Professor reflects on mythological journey

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Linda “Tess” Tessier teaches her Myth, Symbol and Ritual class in Cushwa Hall and informs students about comparisons between mythological history and today’s culture. Photo by Chad Travers/The Jambar.

When Linda “Tess” Tessier, professor of philosophy and religious studies at Youngstown State University, could not find a suitable introductory textbook for her classes, she decided to fill the gap herself with “Living Myth,” a textbook she wrote.

“For years, I have been saying there’s just no good text. I wanted a good text for my class and similar classes taught at other colleges and universities,” Tessier said.

Tessier wanted something more than a bland textbook — she wanted a book that anyone could pick up and understand, while explaining ritual, myth and contemporary life.

Tessier came to YSU in 1988. She has taught the Myth, Symbol and Ritual class for 20 years, and has modeled her class after one of her mentors, Ronald Huntington from Chapman University in Orange County, Calif.

One of the foundations the late professor Huntington lent Tessier’s class, and one that appears prominently in her book, is the cycle mythic stories follow.

Tessier said the hero’s journey in the book represents the idea that the mythic cycle begins with creation, develops through the abundance of life and declines to death, the underworld, transformation and rebirth.

“I always tell my students … ‘This class is going to hell, but it won’t leave you there,’” she said.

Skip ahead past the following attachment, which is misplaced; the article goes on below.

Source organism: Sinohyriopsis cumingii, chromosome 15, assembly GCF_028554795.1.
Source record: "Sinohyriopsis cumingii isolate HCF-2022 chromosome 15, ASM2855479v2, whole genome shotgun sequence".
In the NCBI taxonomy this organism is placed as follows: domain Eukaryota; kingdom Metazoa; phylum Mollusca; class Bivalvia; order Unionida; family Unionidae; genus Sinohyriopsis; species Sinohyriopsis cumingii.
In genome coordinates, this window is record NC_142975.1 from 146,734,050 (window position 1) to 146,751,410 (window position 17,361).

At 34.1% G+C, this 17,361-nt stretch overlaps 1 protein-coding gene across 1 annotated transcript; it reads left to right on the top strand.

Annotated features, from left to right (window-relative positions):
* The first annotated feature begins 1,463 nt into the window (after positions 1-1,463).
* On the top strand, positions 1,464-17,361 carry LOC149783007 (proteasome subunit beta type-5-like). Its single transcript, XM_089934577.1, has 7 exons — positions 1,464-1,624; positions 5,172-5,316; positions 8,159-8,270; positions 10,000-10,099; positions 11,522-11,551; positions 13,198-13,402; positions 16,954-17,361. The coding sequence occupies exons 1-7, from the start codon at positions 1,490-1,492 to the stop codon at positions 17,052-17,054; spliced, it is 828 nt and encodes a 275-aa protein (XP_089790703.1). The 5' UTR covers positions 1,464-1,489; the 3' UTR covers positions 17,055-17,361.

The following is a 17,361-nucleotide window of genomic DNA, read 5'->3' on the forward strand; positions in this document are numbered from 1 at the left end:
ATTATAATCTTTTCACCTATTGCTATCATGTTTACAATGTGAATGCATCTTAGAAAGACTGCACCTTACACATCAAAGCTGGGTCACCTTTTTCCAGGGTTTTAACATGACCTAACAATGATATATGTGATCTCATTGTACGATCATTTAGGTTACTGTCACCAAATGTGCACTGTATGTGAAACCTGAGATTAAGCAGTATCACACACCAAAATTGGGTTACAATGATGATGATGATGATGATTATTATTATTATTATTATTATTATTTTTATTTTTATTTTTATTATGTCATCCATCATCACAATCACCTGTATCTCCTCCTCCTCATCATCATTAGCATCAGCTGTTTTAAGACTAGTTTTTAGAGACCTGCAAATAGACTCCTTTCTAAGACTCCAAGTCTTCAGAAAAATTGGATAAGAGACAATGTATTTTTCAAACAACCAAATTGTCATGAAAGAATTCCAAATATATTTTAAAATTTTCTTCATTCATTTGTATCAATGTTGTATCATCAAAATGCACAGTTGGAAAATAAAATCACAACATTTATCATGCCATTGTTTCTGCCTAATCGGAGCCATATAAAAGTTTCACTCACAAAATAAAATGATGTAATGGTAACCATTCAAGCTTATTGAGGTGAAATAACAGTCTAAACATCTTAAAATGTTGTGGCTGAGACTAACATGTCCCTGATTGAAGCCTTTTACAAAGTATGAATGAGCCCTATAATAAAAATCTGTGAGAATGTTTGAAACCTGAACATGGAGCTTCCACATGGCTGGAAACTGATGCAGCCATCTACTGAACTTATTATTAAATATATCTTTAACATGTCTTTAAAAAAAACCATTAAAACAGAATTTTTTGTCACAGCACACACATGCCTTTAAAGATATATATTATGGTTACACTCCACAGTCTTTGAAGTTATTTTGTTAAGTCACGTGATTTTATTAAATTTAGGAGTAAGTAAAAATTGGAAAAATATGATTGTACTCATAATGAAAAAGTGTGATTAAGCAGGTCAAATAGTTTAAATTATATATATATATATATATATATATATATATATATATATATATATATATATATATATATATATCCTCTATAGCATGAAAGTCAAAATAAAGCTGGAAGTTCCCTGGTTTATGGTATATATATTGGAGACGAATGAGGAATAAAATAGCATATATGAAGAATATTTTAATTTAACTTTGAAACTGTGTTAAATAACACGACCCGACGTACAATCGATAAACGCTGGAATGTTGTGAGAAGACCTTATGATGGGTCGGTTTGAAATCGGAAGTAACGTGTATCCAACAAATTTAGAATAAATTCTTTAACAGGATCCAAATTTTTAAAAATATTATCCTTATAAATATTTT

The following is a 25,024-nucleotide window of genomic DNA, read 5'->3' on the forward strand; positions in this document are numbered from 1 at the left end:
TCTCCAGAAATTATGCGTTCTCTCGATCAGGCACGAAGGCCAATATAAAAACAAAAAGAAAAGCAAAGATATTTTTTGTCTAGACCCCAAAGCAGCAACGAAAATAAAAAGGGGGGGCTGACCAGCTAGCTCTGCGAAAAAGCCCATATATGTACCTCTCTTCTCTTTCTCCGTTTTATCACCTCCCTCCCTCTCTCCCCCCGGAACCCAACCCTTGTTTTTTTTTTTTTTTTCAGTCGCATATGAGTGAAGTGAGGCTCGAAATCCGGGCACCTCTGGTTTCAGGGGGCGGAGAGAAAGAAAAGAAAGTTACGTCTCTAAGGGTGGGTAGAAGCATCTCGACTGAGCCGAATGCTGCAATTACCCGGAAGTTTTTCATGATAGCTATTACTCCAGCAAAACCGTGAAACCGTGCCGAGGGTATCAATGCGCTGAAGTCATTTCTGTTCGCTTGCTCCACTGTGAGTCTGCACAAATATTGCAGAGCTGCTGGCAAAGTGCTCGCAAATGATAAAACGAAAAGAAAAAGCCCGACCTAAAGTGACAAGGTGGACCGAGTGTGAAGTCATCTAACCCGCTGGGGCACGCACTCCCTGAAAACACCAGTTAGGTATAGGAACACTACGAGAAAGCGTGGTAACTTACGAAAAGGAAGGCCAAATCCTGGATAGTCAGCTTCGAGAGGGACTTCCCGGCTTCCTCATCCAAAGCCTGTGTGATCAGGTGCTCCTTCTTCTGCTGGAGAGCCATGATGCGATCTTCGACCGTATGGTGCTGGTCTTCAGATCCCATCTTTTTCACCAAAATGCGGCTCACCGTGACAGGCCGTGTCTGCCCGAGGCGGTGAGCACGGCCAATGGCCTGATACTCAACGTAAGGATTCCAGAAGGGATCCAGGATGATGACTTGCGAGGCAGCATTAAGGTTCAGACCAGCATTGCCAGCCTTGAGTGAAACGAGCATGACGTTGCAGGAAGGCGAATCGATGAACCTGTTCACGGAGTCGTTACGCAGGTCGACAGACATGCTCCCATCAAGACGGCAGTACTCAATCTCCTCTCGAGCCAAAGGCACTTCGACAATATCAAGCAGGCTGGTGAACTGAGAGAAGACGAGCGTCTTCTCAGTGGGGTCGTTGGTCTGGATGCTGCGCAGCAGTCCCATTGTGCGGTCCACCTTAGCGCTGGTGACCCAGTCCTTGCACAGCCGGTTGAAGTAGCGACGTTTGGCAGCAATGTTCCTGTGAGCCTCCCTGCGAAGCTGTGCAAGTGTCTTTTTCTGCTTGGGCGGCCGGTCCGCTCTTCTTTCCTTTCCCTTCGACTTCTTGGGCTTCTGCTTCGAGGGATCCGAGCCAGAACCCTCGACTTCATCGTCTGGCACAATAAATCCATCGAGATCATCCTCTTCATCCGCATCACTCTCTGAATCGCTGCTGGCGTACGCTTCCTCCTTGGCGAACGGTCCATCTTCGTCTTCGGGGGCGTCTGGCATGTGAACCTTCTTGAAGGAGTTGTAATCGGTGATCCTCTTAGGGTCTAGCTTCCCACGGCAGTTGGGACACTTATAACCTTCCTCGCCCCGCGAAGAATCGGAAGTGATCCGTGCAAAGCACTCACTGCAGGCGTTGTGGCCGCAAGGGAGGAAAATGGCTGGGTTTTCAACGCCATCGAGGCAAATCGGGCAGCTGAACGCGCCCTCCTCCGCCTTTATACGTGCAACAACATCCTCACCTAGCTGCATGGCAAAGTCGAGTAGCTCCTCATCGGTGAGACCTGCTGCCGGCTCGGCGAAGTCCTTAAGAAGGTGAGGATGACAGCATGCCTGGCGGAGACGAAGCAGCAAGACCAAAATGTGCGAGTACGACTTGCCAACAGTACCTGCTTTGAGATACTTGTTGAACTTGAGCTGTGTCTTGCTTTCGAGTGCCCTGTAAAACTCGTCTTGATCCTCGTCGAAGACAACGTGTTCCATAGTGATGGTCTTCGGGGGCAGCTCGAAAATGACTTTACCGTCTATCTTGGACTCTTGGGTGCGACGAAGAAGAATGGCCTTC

Tessier said she believes the hero’s journey model fits the way our modern lives go through cycles. She decided to structure her class and her book the same way, beginning with stories of creation, continuing through stories of life and hardship, following with stories of death and finishing with stories of renewal and resurrection.

Tessier’s book also explains that the underworld is a land of no return. Even if a hero is able to escape the nether regions, the person who comes up out of the darkness is not the same as the one who went down, she said.

The other inspiration for writing a contemporary book instead of a textbook was to help stamp out the idea that the study of myth has to be focused on the ancient world.

She believes that human beings crave meaning and communicate many of our truths and beliefs symbolically without even realizing we are doing it.

“There is so much focus on myth in the ancient world, as if this were something the ancient people were concerned with, and that since we have developed religion and science, it is no longer active in our lives,” Tessier said. “I think that is a huge mistake that deprives us of a whole level of meaning.”

Tessier’s own journey has taken her from managing motels in Arizona and supervising dance companies in Los Angeles to teaching in the religious studies department at YSU.

“I started at Whittier College in 1967, but I just wasn’t ready for college. I sort of just wandered off into the world,” Tessier said.

That wandering brought her back to academia when she was 30. That was when she started part-time undergraduate work at Chapman University.

Once she found her place, under the tutelage of Huntington, she graduated as Chapman’s outstanding graduate in religion in 1982.

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